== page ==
6. Lastly, when you bring those labeled storage boxes to your basement or attic your best bet is to use the outside perimeter of the room. This leaves you with space in the middle of the room so you can easily "shop" for what you're looking for next time you go to use the item.


This one is near and dear to me since we have so many toys for the princesses. Even though I just did a toy purge, my meeting with Francesca has inspired me to purge even more. The best time to do this activity is usually before a birthday or Christmas (but really it can be done anytime of the year) when you know that a bunch of new toys will be coming into your house. Here's Francesca's advice:

1. Similar to the decorations, you need to assess what you have. If you have a toy that you like (yes, I said you, not your child because just think about that toy that makes some annoying noise that every time you hear it you want to throw it in the trash) and you know you'll be using it for the next child (if applicable), keep it. If there are toys that you want to get rid of or are not age appropriate for your child anymore - donate them (assuming they're in good condition). For the items you'll be saving, use clear containers and clearly label what's in each box - use the same principals you used for the Holiday Decorations.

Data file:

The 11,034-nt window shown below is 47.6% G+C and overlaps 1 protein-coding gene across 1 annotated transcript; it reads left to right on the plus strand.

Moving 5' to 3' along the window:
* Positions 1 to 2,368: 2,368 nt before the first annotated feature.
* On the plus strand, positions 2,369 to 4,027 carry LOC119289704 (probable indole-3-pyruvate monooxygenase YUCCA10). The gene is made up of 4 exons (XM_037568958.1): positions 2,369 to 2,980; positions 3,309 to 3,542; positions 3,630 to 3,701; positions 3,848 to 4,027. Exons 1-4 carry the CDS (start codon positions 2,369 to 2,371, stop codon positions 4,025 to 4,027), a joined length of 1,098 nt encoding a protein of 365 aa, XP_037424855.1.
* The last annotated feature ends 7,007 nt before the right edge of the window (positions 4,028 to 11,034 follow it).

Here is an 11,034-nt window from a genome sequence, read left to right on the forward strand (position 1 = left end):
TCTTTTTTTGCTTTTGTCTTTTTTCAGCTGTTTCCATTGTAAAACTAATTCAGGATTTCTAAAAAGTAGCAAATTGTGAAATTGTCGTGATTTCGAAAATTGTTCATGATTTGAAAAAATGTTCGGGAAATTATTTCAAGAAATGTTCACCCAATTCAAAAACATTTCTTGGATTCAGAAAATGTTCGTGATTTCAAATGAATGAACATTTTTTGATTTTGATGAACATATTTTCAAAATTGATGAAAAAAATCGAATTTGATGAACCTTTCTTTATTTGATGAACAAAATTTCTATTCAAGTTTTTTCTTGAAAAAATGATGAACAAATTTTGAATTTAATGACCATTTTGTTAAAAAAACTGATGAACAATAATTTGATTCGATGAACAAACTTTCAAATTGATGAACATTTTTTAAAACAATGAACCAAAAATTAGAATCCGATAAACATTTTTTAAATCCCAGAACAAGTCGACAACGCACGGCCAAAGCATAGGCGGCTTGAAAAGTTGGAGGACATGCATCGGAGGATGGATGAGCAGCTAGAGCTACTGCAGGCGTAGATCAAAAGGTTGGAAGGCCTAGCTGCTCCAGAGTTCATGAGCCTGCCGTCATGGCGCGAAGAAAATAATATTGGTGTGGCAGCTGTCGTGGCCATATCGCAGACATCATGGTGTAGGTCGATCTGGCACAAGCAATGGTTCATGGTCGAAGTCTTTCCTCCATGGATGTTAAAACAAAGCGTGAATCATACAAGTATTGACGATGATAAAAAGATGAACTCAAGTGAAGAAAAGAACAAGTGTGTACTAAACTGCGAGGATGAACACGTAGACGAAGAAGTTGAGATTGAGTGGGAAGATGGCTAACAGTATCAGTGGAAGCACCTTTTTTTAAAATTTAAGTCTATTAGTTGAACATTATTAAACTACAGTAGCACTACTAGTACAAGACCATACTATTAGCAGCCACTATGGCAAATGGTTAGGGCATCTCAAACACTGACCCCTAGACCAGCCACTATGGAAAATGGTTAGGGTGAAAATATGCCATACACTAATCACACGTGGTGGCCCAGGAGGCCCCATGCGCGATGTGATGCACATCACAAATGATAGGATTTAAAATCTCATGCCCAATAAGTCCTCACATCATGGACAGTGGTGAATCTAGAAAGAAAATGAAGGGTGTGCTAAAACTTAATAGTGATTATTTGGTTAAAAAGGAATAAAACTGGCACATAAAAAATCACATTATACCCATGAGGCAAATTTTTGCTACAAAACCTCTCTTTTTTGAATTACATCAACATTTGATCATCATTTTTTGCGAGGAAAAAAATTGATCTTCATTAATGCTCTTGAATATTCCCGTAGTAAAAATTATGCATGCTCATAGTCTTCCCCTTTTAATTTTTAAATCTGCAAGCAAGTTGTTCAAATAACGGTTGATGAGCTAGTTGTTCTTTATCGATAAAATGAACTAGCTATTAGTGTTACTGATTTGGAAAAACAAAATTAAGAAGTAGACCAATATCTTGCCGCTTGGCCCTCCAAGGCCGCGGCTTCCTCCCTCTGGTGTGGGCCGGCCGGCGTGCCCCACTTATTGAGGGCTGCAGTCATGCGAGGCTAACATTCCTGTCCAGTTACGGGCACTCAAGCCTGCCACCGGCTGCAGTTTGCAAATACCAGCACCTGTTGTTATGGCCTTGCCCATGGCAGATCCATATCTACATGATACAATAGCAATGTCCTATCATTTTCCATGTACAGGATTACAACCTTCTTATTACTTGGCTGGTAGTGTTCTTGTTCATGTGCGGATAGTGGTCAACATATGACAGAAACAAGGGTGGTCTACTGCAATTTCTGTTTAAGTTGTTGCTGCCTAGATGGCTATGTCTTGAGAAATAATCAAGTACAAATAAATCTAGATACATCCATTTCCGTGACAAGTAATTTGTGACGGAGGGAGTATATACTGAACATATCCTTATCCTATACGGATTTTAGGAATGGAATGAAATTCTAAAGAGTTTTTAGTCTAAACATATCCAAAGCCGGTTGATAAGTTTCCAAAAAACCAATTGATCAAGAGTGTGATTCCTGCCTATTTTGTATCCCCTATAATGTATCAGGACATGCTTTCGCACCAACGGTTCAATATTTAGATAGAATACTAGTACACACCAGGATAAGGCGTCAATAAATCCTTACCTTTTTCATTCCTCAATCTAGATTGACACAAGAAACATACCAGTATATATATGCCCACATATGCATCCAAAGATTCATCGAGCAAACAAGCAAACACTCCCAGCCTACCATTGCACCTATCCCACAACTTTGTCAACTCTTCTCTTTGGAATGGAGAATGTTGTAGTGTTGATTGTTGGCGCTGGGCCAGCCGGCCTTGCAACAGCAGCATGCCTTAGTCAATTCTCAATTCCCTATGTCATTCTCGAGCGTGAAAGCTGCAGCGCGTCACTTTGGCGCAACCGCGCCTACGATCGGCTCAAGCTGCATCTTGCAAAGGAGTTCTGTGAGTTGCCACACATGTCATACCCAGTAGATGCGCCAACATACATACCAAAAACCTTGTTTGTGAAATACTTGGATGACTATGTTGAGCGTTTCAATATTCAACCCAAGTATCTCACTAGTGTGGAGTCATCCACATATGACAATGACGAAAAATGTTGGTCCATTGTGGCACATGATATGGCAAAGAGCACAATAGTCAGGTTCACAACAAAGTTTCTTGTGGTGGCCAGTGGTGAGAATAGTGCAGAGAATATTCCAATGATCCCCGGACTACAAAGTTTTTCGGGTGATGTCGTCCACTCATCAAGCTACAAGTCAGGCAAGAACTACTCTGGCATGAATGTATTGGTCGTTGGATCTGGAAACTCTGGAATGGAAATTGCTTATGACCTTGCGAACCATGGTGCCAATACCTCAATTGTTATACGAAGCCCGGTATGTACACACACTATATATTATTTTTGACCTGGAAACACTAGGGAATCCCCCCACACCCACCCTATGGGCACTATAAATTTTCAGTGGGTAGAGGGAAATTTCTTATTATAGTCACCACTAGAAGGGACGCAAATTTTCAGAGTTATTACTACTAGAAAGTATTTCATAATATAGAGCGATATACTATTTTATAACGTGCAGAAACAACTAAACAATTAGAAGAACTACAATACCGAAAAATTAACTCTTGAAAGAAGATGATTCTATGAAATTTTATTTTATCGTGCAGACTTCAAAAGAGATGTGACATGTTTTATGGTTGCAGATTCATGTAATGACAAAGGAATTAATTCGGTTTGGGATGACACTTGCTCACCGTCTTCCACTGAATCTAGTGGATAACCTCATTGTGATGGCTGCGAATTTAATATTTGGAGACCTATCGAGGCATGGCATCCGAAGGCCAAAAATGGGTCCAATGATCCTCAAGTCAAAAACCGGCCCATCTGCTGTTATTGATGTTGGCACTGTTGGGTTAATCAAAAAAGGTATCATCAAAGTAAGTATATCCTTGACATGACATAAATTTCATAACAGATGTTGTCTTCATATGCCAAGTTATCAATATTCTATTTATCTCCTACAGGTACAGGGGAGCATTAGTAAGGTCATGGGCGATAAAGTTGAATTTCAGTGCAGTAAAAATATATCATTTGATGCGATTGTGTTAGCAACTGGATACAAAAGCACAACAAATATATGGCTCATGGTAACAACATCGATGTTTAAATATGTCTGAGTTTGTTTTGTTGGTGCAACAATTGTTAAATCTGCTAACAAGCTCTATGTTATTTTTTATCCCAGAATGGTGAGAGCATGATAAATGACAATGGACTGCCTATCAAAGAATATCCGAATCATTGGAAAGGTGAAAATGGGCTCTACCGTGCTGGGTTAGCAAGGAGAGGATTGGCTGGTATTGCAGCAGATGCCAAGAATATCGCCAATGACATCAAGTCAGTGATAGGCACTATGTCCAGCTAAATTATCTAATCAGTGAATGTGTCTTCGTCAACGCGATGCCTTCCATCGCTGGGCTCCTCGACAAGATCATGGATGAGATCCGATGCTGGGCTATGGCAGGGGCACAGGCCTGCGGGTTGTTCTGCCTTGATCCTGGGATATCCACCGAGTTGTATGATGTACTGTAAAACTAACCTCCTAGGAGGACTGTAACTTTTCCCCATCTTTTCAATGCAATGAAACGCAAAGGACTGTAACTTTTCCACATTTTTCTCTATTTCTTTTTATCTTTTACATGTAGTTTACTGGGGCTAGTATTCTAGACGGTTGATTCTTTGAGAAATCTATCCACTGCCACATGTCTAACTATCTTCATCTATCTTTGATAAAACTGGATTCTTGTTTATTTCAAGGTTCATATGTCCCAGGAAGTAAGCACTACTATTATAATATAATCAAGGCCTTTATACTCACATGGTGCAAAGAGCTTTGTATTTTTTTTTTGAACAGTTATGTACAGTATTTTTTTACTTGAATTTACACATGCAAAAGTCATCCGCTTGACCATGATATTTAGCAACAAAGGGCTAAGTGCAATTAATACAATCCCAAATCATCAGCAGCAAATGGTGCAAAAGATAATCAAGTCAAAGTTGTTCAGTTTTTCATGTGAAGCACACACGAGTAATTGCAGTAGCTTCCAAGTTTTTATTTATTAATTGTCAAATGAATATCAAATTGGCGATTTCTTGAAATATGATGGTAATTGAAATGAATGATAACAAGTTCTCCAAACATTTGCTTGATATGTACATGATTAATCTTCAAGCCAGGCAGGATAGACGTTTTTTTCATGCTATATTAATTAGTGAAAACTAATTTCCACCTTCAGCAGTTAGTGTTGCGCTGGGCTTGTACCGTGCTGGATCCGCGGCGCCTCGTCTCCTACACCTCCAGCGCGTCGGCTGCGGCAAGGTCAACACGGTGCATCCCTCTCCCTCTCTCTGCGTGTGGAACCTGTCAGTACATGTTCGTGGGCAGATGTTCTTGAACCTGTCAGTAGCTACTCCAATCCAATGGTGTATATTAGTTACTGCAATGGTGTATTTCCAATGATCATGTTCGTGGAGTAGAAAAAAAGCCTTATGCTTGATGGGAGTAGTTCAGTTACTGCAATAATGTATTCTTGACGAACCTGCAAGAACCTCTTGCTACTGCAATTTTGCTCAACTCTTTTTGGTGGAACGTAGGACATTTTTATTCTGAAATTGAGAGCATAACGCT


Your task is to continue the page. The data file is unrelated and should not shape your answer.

2. To keep the toys that the kids still play with better organized, especially toys with small parts - use smaller clear containers and label them in a kid-friendly way, Francesca suggested using the word and a picture of the item (for example if you're storing a puzzle, write "puzzle" on the box label and draw a picture of a puzzle piece). This not only encourages kids to put the items away when they're done with them but it can be a learning opportunity for them to associate the word with the picture each time they use the toy.

3. Get ready for new toys with annoying noises and return to the first step  :)

Christmas Shopping Lists

Lucky for me, I don't have a ton of people to buy for each year. However, I know a lot of my friends have lists the length of a football field with people they need to get gifts for each year and I imagine this can be pretty overwhelming for most people. Here are a few tips Francesca shared with me to help you stay sane:

1. Make a list of people you need to buy for and evaluate who you REALLY need to buy for. I know personally I've discussed this with a lot of people I used to buy for and we've mutually agreed to stop giving each other physical presents and instead maybe make a donation in each other's name or give baked goods to each other (assuming you have time and skill to bake - although if you're not out shopping that would give you a bit of extra time! - I don't consider baked goods a physical gift because after they get eaten you don't have something hanging around the house), or just a card with a heartfelt message.